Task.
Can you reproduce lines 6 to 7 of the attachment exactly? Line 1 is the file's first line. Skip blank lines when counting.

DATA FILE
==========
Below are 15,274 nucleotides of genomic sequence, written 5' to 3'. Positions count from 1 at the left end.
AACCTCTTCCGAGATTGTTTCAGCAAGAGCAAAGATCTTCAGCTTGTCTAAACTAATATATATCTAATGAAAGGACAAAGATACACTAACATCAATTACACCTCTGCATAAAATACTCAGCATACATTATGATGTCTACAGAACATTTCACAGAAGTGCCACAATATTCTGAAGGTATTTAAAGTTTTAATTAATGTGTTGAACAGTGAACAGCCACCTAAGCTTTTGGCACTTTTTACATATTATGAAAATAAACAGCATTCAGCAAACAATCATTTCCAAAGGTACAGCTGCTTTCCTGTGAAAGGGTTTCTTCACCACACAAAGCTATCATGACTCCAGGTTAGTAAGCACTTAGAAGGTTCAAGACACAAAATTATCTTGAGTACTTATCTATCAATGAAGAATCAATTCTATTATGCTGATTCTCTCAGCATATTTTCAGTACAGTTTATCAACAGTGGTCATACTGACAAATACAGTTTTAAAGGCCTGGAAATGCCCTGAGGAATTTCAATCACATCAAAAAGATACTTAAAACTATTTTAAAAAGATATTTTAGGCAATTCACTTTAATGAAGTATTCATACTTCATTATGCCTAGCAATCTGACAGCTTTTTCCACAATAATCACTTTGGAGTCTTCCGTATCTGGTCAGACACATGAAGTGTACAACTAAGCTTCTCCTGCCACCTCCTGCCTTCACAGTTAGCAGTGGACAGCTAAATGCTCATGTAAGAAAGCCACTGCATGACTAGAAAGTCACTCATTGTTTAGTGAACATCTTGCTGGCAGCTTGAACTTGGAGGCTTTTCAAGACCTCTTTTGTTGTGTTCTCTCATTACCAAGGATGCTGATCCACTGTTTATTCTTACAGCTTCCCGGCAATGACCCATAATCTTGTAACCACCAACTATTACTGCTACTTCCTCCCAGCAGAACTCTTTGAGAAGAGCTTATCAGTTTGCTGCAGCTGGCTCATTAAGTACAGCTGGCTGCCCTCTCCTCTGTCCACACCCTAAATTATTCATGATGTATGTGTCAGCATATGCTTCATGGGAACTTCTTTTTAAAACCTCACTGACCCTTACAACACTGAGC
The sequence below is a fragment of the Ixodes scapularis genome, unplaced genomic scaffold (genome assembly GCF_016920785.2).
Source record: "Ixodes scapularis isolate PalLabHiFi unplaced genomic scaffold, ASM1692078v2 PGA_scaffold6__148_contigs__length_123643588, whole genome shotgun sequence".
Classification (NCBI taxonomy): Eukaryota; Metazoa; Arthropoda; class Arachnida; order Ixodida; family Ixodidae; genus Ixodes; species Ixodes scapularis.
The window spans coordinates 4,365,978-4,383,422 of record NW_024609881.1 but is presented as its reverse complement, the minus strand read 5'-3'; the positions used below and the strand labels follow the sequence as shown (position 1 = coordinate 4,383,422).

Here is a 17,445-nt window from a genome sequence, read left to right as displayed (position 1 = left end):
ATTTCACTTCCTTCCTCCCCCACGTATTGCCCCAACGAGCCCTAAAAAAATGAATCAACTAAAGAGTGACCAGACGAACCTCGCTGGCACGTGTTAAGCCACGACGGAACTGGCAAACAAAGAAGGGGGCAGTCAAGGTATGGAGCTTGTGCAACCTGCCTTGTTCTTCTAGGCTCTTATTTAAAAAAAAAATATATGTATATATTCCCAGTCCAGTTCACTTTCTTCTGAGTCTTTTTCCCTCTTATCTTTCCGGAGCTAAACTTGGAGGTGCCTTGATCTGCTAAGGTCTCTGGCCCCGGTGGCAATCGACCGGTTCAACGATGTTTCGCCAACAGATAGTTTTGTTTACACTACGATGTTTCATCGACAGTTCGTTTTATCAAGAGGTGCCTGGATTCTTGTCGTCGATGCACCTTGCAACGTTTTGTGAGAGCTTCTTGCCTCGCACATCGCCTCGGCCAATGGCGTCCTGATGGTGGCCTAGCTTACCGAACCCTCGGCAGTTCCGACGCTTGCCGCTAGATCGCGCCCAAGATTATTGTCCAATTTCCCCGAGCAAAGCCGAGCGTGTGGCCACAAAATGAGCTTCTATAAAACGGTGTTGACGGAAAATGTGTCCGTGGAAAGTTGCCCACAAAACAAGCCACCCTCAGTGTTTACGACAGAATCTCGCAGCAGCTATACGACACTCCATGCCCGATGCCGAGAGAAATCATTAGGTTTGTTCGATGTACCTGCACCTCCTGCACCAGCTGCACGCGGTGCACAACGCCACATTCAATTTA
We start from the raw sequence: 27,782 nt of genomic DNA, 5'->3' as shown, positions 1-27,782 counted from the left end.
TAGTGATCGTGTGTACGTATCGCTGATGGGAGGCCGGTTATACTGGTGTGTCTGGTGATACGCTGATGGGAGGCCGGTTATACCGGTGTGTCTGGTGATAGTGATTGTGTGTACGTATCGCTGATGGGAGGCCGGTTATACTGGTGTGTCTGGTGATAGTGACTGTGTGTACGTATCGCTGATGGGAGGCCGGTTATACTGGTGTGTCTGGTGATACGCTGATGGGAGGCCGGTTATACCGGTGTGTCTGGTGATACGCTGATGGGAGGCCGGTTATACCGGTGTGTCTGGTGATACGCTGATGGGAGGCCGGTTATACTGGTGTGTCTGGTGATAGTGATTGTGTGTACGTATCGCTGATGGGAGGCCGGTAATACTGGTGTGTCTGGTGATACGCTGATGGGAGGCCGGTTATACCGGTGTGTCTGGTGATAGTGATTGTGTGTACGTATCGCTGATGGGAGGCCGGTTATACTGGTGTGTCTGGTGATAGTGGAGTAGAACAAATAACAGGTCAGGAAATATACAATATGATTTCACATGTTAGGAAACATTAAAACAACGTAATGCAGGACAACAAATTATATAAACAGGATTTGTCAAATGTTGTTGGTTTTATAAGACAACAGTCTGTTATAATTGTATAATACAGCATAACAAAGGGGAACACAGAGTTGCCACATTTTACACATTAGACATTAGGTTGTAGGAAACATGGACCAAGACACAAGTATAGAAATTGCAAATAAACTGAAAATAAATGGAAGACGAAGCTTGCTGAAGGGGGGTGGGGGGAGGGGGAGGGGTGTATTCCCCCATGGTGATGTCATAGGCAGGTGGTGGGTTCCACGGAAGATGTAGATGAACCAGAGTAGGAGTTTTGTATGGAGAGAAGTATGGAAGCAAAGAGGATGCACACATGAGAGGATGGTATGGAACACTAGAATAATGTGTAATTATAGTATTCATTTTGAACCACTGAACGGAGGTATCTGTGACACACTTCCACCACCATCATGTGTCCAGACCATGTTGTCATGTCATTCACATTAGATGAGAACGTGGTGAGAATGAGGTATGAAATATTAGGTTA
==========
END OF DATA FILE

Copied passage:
The window spans coordinates 4,365,978-4,383,422 of record NW_024609881.1 but is presented as its reverse complement, the minus strand read 5'-3'; the positions used below and the strand labels follow the sequence as shown (position 1 = coordinate 4,383,422).

Here is a 17,445-nt window from a genome sequence, read left to right as displayed (position 1 = left end):